An alternative design of the previous embodiment is shown in FIG. 29, wherein the holes 3080 and 3084, analogous to the holes 2080 and 2084 described above, are only aligned when the dispenser is in a pill receiving position.
In yet another embodiment, shown in FIG. 30, the moveable barrier is in the form of a sheet 4070 having openings 4082 and 4083 and expanding across the container 4004. Barriers 4097 and 4098 are moveable relative to the openings 4080 and 4083 for blocking openings 4082 and 4083, respectively. An actuator 4078 is provided for moving movable barriers 4097 and 4098. As in the previous embodiment, the dispenser 4014 is disposed in an upper region 4085 of the container 4004, whereas a lower region of the container 4095 accommodates a plurality of pills. Normally, the barrier 4097 is disposed such that is does not block opening 4082 and barrier 4098 is disposed such does not block opening 4083. In this pill-receiving mode of operation, pills in the lower region 4095 are free to move to the upper region 4085, when the dispenser is angled accordingly, but prevented from leaving the container through opening 4080 which is blocked by barrier 4098. When the container 4004 is turned upside down, the pills slide towards the receptacle 4014. When at least a portion of the pills have accumulated in the receptacle 4014, with one pill trapped within the apex of the receptacle 4014, the container 4004 is returned to an upright position. The non-trapped pills return to the lower region 4095 with the exception of the trapped pill. The dispenser 4014 in this embodiment is described in the general embodiment disclosed above. When the actuator is activated to move barriers 4098 and 4097 to block openings 4083 and 4082, respectively, the pill is dislodged from receptacle 4014, and is directed towards opening 4080 where is dispensed from the container to a hand of a user. In this pill-dispensing mode of operation, only the single pill is able to escape the container, the other pills are retained in the lower region 4095, trapped by moveable barriers 4097 and 4098 and sheet 4070. Optionally, other sheets, for example 4074, are provided for directing the pills away from potential traps. Advantageously, this embodiment provides a one-at-a-time pill dispenser that is inherently childproof.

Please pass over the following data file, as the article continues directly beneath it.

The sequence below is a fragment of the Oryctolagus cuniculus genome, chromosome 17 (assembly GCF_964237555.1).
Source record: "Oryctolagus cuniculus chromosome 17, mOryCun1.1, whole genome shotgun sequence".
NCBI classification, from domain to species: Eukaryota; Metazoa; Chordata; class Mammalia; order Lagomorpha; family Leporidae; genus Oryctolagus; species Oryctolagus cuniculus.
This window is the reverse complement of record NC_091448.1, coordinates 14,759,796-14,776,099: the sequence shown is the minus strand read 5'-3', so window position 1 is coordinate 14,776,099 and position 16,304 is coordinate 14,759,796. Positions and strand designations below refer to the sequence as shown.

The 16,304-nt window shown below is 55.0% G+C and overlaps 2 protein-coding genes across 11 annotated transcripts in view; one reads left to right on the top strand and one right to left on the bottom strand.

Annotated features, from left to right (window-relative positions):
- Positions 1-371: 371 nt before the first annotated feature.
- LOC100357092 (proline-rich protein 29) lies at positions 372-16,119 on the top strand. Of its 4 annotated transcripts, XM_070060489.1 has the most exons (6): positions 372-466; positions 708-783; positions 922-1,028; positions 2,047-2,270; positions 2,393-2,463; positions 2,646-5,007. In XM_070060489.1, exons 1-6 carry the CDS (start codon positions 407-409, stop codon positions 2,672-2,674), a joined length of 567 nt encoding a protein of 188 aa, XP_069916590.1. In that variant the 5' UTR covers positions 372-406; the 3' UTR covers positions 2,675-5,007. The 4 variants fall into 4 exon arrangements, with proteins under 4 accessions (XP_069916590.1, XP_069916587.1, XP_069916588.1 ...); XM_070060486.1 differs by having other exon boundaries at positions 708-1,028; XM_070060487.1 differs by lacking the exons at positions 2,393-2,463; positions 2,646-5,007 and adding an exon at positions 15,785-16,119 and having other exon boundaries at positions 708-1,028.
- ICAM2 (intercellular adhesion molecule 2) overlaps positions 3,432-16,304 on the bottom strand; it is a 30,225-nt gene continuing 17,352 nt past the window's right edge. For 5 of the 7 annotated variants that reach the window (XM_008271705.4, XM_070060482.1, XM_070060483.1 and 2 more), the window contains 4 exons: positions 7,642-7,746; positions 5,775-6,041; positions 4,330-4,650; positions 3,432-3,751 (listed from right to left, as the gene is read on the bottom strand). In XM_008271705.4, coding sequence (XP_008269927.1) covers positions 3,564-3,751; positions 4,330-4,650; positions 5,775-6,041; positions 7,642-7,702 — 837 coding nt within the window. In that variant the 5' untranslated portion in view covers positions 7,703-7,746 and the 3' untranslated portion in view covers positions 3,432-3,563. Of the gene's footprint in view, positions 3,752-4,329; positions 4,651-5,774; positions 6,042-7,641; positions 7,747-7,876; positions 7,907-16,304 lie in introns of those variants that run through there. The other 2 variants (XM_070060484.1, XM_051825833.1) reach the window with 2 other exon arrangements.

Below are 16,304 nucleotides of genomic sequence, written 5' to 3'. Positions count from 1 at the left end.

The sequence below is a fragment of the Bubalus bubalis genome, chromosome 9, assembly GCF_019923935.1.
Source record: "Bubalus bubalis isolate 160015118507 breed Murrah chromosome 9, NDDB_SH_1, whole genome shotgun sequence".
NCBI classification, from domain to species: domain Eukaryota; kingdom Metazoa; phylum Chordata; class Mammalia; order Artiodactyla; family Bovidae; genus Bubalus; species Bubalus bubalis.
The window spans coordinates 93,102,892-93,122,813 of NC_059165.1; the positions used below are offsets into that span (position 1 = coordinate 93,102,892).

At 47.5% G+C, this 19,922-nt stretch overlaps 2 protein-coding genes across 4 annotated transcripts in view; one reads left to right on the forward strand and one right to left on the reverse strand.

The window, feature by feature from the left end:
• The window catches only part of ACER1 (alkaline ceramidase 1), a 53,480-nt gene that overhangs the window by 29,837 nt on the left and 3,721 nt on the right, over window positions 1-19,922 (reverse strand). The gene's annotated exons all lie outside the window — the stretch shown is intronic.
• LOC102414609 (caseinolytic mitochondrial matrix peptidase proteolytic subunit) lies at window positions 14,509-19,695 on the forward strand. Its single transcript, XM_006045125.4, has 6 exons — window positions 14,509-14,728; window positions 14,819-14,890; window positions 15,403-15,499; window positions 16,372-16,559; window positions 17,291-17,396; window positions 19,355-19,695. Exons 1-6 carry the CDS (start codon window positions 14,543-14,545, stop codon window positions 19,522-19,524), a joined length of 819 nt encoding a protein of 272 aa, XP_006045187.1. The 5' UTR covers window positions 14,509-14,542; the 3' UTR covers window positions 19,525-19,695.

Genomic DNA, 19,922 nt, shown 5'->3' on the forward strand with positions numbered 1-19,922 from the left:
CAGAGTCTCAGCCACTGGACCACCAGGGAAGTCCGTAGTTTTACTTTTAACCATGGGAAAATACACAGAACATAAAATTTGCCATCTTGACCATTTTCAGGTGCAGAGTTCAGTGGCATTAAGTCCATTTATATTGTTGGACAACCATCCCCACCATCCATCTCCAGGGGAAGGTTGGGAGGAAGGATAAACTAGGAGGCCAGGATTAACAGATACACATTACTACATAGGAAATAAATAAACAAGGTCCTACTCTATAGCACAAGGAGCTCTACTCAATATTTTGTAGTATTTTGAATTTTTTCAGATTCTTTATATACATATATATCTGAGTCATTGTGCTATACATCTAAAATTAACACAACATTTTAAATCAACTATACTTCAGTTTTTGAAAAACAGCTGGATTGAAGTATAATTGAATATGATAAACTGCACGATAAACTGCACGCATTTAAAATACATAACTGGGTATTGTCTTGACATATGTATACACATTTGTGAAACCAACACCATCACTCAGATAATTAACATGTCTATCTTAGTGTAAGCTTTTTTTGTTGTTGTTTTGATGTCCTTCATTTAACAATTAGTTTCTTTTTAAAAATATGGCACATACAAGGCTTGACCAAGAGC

In fact, any of the pills dispensers shown in FIGS. 4, 6, 24, 25, 27, 28, and 29, are inherently near childproof, since a child is not likely to understood the series of motions need to acquire a pill. In fact, even if a child is able to overcome the childproof mechanism, s/he is only able to acquire one pill at a time, thus providing additional time for a guardian to intervene. The embodiments shown in these Figures also illustrate one-at-a-time pill dispensers that virtually eliminate the possibility of spilling the contents of the containers to the ground. This is particularly advantageous for users who have difficulty in manipulating small objects which have been spilt, who cannot risk contaminating medication contained within the container, and/or those who have small children and cannot risk the posibility of having accidentally spilt medication remaining undetected on the ground. Furthermore, the embodiments shown in these Figures are desirable for user requiring medications that demand limited exposure to air and/or moisture.
Many variations on the invention will be obvious to those knowledgable in the field, and such obvious variations are within the scope of the invention as described and claimed whether or not expressly described. For example, any combination of the aforementioned embodiments is within the scope of the present invention.
|Cited Patent||Filing date||Publication date||Applicant||Title|
|US2838204||Dec 20, 1954||Jun 10, 1958||Snyder Richard F||Pellet dispensing devices|
|US3189222 *||Aug 31, 1964||Jun 15, 1965||Owens Illinois Glass Co||Dispensing closure having resilient fingers|
|US3257029||Dec 16, 1963||Jun 21, 1966||Owens Illinois Glass Co||Capsule dispenser|
|US3480182 *||Jul 20, 1967||Nov 25, 1969||Rigor Herbert W||Pill dispensing container|